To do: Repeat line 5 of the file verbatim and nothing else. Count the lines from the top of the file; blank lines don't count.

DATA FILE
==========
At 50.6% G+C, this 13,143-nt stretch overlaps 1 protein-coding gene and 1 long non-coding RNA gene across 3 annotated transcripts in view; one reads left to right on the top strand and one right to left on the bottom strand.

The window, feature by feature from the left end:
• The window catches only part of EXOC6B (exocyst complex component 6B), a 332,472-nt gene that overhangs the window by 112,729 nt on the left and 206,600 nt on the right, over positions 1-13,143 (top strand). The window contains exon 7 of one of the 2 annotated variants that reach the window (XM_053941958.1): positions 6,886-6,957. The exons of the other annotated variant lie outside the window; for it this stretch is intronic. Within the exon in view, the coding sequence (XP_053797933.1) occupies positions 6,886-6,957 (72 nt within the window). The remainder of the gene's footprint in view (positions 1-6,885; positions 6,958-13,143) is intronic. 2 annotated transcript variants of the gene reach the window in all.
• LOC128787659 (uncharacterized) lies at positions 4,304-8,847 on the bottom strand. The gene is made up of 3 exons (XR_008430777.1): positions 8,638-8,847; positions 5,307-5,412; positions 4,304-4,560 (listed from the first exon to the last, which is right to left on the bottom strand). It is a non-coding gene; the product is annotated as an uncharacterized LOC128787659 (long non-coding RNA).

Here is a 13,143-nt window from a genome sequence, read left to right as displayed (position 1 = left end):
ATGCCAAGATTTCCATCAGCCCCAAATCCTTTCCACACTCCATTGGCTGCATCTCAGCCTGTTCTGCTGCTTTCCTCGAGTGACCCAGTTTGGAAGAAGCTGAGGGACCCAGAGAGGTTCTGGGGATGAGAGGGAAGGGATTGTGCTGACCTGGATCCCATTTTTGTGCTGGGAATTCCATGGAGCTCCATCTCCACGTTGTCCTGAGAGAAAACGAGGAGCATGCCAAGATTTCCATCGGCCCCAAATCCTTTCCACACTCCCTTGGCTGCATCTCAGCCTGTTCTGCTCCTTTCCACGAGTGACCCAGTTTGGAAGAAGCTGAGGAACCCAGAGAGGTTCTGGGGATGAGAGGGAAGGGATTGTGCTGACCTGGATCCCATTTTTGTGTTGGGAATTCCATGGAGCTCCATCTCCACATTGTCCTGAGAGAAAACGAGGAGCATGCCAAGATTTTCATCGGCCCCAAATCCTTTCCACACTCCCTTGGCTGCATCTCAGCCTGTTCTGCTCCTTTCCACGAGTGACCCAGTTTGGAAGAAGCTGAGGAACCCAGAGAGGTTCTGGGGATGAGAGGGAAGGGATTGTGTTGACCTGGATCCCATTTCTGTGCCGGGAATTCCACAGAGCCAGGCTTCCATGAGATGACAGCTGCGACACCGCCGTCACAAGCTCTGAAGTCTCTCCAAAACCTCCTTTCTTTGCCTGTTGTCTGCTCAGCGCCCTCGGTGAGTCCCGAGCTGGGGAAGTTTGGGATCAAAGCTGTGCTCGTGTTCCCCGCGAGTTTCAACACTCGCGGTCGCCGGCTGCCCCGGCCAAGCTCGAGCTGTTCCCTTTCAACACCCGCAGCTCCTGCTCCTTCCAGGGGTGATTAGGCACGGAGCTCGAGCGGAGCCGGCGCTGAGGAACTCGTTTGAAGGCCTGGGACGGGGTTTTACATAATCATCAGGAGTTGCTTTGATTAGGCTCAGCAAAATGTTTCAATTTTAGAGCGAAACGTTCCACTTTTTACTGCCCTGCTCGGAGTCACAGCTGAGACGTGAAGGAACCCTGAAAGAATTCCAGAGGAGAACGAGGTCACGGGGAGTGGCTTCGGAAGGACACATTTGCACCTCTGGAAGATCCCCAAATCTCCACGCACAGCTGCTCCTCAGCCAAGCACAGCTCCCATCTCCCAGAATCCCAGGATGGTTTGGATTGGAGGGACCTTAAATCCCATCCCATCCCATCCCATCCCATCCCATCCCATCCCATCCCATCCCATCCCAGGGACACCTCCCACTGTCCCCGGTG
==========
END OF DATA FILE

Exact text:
Here is a 13,143-nt window from a genome sequence, read left to right as displayed (position 1 = left end):